Attorney Jeff Tuomala, one of the experts we consulted about the legality of the Yugoslavia war, told us that he had seen relatively little in the press about this important aspect of the controversy. One of the commentaries, ironically, came from conservative columnist George Will, who didn?t seem to want to hold Clinton accountable. Regarding the arguments that the Yugoslavia bombing is illegal, George Will wrote that it is “unseemly” for those who advocate “maximum latitude for the United States to exercise its sovereignty, to suddenly make a fetish of international law.” But the “fetish” was on the part of an administration that seemed to worship the U.N. in the past. Conservatives who point to violations of international law in the war on Yugoslavia are exposing the globalists in the Clinton Administration as complete and utter hypocrites.
The issue is not that complicated. The U.N. Charter flatly prohibits the kind of war the U.S. and NATO are waging in Yugoslavia. Assuming there was a genuine threat to international peace and stability, Article 43 of the charter states that before such action is taken, members of the U.N. have to make a “special agreement or agreements” with the Security Council to provide “armed forces, assistance, and facilities, including rights of passage, necessary for the purpose of maintaining peace and security.” No such agreement has ever been signed between the U.S. and the U.N.
Chapter 8 of the U.N. Charter covers “regional arrangements,” such as NATO. However, it states that “…no enforcement action shall be taken under regional arrangements or by regional agencies without the authorization of the Security Council…” No such authorization was obtained by the U.S. or NATO before the bombing of Yugoslavia.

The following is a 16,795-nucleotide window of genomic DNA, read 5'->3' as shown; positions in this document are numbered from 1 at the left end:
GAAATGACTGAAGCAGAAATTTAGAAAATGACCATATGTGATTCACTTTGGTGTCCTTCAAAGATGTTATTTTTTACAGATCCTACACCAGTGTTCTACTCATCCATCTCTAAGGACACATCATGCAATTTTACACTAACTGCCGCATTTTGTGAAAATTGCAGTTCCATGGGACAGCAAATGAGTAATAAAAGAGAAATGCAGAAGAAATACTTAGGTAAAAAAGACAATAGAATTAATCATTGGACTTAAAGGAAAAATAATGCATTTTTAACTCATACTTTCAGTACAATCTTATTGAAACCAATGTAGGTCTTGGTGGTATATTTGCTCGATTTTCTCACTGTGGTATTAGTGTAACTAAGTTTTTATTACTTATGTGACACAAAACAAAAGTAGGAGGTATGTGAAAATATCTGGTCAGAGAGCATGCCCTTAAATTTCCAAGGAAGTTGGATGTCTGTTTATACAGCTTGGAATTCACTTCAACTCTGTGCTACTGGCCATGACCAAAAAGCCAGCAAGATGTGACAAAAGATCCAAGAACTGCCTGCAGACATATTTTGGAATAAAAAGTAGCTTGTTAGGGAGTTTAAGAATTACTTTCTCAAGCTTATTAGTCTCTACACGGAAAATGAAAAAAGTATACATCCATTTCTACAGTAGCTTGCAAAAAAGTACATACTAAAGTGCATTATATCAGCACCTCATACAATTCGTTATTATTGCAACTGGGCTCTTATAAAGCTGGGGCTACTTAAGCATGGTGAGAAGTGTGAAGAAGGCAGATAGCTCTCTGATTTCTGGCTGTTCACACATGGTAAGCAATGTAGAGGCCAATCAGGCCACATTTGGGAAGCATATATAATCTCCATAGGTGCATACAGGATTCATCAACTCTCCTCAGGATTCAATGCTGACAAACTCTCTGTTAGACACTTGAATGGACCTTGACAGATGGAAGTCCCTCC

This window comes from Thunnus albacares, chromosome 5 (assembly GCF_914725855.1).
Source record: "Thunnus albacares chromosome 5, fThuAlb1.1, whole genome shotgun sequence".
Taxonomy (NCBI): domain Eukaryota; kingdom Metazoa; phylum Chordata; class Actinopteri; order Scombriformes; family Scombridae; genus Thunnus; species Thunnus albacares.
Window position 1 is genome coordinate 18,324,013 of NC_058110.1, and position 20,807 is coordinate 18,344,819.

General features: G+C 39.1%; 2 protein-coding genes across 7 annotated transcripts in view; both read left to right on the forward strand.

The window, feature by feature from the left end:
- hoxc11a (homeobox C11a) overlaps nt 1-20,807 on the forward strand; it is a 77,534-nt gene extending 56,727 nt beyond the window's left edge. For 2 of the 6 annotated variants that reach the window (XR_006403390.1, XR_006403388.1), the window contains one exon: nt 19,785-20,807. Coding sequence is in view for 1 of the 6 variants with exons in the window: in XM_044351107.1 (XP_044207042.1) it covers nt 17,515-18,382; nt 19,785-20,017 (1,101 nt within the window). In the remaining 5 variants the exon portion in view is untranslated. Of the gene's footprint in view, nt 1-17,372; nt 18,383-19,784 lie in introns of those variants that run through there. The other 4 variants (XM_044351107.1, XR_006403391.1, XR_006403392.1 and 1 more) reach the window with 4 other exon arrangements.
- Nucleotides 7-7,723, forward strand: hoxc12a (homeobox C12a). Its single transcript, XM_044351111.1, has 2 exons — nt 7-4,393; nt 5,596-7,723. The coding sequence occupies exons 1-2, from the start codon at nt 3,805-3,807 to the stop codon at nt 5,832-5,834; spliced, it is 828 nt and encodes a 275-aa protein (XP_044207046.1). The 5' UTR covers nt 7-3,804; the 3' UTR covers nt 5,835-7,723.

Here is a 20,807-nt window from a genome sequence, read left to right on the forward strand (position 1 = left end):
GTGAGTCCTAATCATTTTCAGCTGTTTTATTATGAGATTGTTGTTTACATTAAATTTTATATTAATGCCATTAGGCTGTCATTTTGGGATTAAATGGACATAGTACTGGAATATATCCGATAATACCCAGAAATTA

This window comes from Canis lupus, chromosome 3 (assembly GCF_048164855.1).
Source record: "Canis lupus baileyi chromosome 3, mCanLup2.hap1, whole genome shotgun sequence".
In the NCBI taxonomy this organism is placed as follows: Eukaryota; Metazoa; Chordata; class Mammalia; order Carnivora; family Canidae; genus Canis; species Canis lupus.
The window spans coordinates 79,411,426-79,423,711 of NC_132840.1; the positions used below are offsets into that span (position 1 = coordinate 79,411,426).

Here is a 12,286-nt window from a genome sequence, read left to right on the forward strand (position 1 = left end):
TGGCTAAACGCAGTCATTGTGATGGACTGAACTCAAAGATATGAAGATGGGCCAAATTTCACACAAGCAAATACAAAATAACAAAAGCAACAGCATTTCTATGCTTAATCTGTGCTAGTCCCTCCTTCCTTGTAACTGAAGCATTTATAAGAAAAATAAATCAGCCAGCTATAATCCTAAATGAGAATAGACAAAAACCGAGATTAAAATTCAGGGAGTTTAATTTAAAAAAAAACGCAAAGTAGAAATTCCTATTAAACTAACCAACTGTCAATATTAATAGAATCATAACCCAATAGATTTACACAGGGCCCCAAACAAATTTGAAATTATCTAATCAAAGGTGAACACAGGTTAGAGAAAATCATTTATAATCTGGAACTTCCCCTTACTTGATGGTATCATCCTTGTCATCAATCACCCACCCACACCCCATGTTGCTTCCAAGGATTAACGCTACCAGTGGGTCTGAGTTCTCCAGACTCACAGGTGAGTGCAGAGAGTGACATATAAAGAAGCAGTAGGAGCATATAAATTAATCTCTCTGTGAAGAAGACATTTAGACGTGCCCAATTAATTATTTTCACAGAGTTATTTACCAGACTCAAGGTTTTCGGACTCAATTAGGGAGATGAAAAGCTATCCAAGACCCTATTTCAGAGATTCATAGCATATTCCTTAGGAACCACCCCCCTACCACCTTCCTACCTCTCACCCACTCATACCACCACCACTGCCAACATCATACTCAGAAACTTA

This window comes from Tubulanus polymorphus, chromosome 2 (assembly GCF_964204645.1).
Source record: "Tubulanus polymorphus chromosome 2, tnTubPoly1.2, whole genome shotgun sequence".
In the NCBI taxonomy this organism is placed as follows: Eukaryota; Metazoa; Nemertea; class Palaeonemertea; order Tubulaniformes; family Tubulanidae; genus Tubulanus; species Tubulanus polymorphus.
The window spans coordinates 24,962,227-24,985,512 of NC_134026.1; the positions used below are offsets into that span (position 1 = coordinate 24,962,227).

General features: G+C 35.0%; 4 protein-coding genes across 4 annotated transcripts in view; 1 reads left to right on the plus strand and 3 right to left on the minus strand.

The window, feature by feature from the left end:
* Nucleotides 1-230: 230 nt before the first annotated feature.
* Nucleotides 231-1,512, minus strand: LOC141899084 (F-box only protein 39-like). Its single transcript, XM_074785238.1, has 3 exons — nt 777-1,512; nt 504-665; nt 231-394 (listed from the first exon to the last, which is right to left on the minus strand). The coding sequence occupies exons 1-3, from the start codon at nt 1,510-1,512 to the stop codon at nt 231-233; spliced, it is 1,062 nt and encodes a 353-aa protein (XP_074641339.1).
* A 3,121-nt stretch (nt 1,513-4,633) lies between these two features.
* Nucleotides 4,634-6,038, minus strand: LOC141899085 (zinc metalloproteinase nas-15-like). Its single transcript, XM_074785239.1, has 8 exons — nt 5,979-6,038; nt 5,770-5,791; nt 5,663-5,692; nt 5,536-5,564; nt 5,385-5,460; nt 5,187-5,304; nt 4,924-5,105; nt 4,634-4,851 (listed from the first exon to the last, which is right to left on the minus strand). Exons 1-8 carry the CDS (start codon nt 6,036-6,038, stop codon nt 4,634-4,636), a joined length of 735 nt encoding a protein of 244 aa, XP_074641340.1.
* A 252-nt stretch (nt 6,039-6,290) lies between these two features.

Former Vanderbilt Political Science Professor Alex Dragnich, author of the book, The Disintegration of Yugoslavia and the Search for Truth, has commented that the bombing of Yugoslavia is “contrary to international law, contrary to the United Nations charter, and contrary to the NATO treaty itself.” In making these comments, he said he was paraphrasing Tony Benn, a well-known member of the British Parliament, who said last October in a letter to his foreign secretary, Robin Cook: QUOTE “Air strikes against Serbia would constitute a total breach of international law, of the Charter of the United Nations and of Article 1 of the NATO Treaty, which commits NATO to upholding the U.N.” UNQUOTE
Article 1 of the NATO treaty does commit NATO to upholding the U.N. It says the parties shall not conduct their operations “in any manner inconsistent with the purposes of the United Nations.” Efforts to point out these violations of the U.N. Charter and the NATO treaty do not mean that conservatives are buying into the concept of international law. They only serve to expose the lawlessness of this administration in foreign affairs.
President Clinton could argue that his policy was justified by appealing to the national interest and going before Congress for a declaration of war. Perhaps Clinton will do this eventually, if American involvement and casualties start escalating. But his early failure to do so demonstrates the weakness of his case.